It's no secret that Warren Buffett has a knack for picking great stocks. His investing expertise has helped Berkshire Hathaway build a $308 billion portfolio, and several positions in that portfolio have grown multiple times in value, including American Express and Coca-Cola. But Buffett still loses money on occasion, and two Wall Street analysts are forecasting declines in two of his stocks.

Walter Piecyk of LightShed Ventures recently downgraded Apple (AAPL 1.66%) to sell, slapping the consumer electronics giant with a 12-month price target of $120 per share, which implies 25% downside from its current price. Meanwhile, Patrick Colville of Scotiabank recently raised his 12-month price target on Snowflake (SNOW 1.02%) to $125 per share, but that still implies 16% downside from its current price.

Here's what investors should know.

Apple: 25% implied downside

Brand Finance recently recognized Apple as the second most valuable brand in the world. Its lineup of trendy electronics has inspired tremendous consumer loyalty, while affording the company significant pricing power.

Apple's brand authority has helped it achieve a strong competitive position in several end markets. In the fourth quarter, the company led the world in smartphone and smartwatch sales, and it has long been a leader in tablet sales.

Apple also has a thriving services business. Its installed base now exceeds 2 billion devices globally, up from 1 billion in 2016, and the company monetizes its massive user base with App Store fees and payments services, as well as subscription products like cloud storage and streaming content. And it has a strong competitive position in several of those markets as well.

For instance, the Apple App Store generated twice as much revenue as Alphabet's Google Play Store last year, and mobile app sales are expected to grow at 14% annually through 2026, according to Sensor Tower. Apple Wallet is the most popular in-store mobile payment option in the U.S., and global mobile-wallet revenue is expected to grow at 27% annually through 2030.

However, Apple missed revenue and earnings estimates in the fourth quarter as economic headwinds weighed on consumer spending. In fact, the company suffered its largest quarterly sales decline since 2016, as revenue dropped 5% to $117 billion. The current quarter could be even worse. According to IDC, Mac shipments fell 40% in the first quarter, the biggest decline among the five largest computer makers. That portends weak growth in other areas.

Currently, Apple stock trades at 27.3 times sales, above the five-year average of 24.4 times sales. That valuation multiple, coupled with inflationary headwinds, could certainly trigger a 25% drawdown in the share price.

For that reason, investors should avoid buying this FAANG stock right now. But Apple is a wonderful business, and patient investors have no reason to sell. In fact, if the share price does indeed drop 25%, it could be a buying opportunity.

Snowflake: 16% implied downside

Snowflake helps businesses manage and make sense of big data, a value proposition that should become increasingly relevant in the future.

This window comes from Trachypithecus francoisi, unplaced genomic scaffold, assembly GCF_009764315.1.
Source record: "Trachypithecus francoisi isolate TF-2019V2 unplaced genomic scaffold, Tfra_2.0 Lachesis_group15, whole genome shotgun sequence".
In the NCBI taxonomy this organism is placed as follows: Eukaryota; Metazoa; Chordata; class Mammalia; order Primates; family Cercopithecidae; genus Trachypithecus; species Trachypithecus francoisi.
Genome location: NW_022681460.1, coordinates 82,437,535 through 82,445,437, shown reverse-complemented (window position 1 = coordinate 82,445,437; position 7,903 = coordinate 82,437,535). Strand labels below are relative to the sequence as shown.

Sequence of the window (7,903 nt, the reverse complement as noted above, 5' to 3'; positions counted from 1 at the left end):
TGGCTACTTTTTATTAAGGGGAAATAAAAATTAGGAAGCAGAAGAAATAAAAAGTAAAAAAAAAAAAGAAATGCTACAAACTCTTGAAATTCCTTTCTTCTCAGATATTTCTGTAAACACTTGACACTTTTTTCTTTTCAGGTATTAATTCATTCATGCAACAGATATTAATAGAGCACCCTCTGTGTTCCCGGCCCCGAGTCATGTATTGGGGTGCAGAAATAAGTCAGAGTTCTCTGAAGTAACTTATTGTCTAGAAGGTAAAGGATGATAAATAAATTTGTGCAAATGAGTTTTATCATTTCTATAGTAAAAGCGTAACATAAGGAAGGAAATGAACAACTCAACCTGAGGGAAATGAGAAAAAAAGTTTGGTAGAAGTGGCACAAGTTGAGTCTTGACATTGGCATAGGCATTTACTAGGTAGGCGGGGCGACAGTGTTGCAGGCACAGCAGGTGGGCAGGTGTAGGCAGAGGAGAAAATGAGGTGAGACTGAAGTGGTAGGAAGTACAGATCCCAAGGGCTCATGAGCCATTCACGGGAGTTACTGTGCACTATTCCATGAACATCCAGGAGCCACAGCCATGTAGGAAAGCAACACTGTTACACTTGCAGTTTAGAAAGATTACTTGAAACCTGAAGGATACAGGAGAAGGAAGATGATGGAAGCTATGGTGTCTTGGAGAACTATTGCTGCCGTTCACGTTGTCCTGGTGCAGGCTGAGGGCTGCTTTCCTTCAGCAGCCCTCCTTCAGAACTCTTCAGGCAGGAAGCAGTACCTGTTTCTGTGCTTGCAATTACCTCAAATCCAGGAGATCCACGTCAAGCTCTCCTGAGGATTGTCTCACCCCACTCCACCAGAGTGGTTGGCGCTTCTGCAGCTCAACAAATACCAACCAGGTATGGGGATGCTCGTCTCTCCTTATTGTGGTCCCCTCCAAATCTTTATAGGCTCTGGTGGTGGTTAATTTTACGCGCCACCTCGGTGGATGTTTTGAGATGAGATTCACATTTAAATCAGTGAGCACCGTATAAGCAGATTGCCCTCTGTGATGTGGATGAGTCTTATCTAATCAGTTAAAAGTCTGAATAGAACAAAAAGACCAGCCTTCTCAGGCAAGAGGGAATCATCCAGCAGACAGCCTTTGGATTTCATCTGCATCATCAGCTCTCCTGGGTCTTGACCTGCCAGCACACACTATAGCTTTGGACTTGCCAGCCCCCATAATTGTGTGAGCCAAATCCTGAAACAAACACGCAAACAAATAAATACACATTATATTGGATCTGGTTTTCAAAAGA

Businesses already generate a tremendous amount of data, but the volume is growing due to digital transformation projects. However, data is often siloed across disparate systems, making it difficult to use. But businesses that solve that problem stand to gain a competitive edge over their peers, and the Snowflake Data Cloud was engineered to meet that need.

The Snowflake Data Cloud supports more workloads from a single platform than any other solution on the market, allowing clients to ingest, store, analyze, and share data sets without managing the underlying infrastructure.

Snowflake also provides tools for data transformation, a prerequisite for artificial intelligence and machine learning, and it offers resources for data-drive application development. The broad range of capabilities accessible through the Data Cloud, coupled with its infrastructure-neutral strategy -- meaning it runs across all three major public clouds -- has translated into strong demand and consistently solid financial results.

Not surprisingly, Snowflake beat top- and bottom-line estimates in the most recent quarter. Revenue increased 54% to $589 million, and free cash flow soared 193% to $205 million. That was driven by a 31% increase in customers, and a 58% increase in the average spend per customer.

But management expects revenue growth to decelerate to 40% in fiscal 2024 (which ends Jan. 31, 2024) as businesses tighten their budgets in response to economic uncertainty.

Currently, Snowflake stock trades at 22.2 times sales, a significant discount to the historical average of 73.8, but still a pricey valuation. That will likely translate into near-term volatility, and the stock could indeed slip 16% (or more) over the next year.

But patient investors have good reason to be optimistic. Snowflake has a differentiated product in a market that management values at $248 billion. If the stock price does indeed slip in the coming months, investors should consider buying a few shares of this growth stock.